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Bridging the HLA barrier for patients from diverse ancestries

PTCy levels the field for matched and mismatched allogeneic blood and marrow transplant

A revolution is underway in the strategies used to prevent a serious complication after blood or marrow transplant (BMT) called graft-versus-host disease (GVHD). BMT is a lifeline for many adults and children with blood cancers. However, in some patients, the donor’s cells (graft) attack the patient’s healthy cells (host) causing GVHD. GVHD can last for years and is life-threatening for some patients.

A drug called post-transplant cyclophosphamide (PTCy) has become a cornerstone in preventing GVHD. Now groundbreaking research is shedding light on the effectiveness of PTCy in equalizing outcomes for patients who receive blood stems cells from full human leukocyte antigen (HLA)-matched (8/8) versus HLA-mismatched (7/8) unrelated donors.

Investigators from the CIBMTR® (Center for International Blood and Marrow Transplant Research®) presented the research at the 65th ASH Annual Meeting and Exposition in December 2023.

Bridging a known access gap with mismatched donors

Historically, having an 8/8 HLA-matched donor was crucial for BMT success. However, this new study suggests that with PTCy, the difference in outcomes between 8/8 matched and 7/8 mismatched unrelated donor (URD) BMT is no longer a concern. This opens doors for patients from diverse ancestries who previously faced difficulties in finding fully matched donors when they did not have a matched sibling donor.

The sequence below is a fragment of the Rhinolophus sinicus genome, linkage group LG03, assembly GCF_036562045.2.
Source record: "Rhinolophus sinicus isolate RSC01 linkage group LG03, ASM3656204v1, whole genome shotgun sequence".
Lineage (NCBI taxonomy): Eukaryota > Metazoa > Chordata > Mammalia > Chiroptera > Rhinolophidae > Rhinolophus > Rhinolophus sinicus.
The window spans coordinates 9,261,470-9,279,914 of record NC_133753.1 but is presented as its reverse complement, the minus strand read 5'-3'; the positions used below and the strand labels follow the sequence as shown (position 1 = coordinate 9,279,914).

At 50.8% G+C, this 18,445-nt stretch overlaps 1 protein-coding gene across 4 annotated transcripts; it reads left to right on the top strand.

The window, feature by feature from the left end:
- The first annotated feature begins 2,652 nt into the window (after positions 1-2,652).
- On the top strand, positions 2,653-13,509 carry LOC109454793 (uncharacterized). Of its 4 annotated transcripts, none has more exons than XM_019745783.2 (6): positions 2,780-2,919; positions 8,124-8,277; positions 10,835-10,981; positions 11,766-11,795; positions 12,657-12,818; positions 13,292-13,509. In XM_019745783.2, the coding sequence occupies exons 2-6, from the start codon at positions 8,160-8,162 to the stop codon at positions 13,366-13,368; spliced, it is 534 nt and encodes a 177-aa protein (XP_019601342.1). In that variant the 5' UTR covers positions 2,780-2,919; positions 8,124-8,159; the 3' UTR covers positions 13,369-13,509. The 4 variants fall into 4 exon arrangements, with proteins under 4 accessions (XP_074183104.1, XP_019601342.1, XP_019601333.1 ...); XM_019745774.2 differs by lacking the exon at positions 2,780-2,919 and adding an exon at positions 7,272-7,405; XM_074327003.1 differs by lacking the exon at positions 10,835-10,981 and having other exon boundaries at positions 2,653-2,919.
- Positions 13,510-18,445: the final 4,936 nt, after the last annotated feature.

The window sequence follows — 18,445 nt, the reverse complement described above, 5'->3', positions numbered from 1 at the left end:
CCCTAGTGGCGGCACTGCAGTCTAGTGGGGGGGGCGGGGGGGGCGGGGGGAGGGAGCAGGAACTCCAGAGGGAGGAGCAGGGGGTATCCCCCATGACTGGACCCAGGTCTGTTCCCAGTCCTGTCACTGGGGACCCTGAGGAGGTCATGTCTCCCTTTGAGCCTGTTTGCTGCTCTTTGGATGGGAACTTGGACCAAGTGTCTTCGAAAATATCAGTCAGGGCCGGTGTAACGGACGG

The study used data from the CIBMTR database to analyze outcomes for adult patients with blood cancers undergoing their first 8/8 matched URD, 7/8 mismatched URD or haploidentical (4/8) related donor (haplo) BMT between 2017 and 2020. Researchers compared GVHD-free, relapse-free survival (GRFS) and overall survival (OS) across the different donor types to assess the impact of HLA matching on outcomes.

Surprising results

Contrary to initial expectations, the study found no significant difference in GRFS or OS between patients undergoing BMT with 8/8 and 7/8 URDs. Even when considering factors like conditioning intensity, the outcomes remained similar. However, the 8/8 URD BMT group showed a lower rate of moderate/severe chronic GVHD compared to the 7/8 URD group.

Comparing 8/8 URD to haplo, the 8/8 URD group had significantly better GRFS and OS. This was primarily due to higher non-relapse mortality and chronic GHVD in the haplo group.

Study impact

PTCy-based GVHD prophylaxis has leveled the playing field, resolving previously seen differences in GRFS and OS between 8/8 and 7/8 URD BMT.

An 8/8 URD remains the optimal choice for those without a matched sibling donor. However, the study highlights the potential for 7/8 URD and haplo donors to significantly expand BMT access for patients of various ancestries. Future studies are needed to delve further into the comparison of haplo to 7/8 URD BMT, with the hope of continuing to improve BMT accessibility and outcomes.

The results of this study not only challenge prior conventions but also provide a hopeful outlook for patients who need BMT. Ancestry need not be a barrier to receiving life-saving treatment.

Read the clinical summary

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Auletta JJ, Al Malki MM, DeFor T, et al. Post-transplant cyclophosphamide eliminates disparity in GvHD-free, relapse-free survival and overall survival between 8/8 matched and 7/8 mismatched unrelated donor hematopoietic cell transplantation in adults with hematologic malignancies. Blood. 2023;143(Supplement 1):780. doi: 10.1182/blood-2023-172722.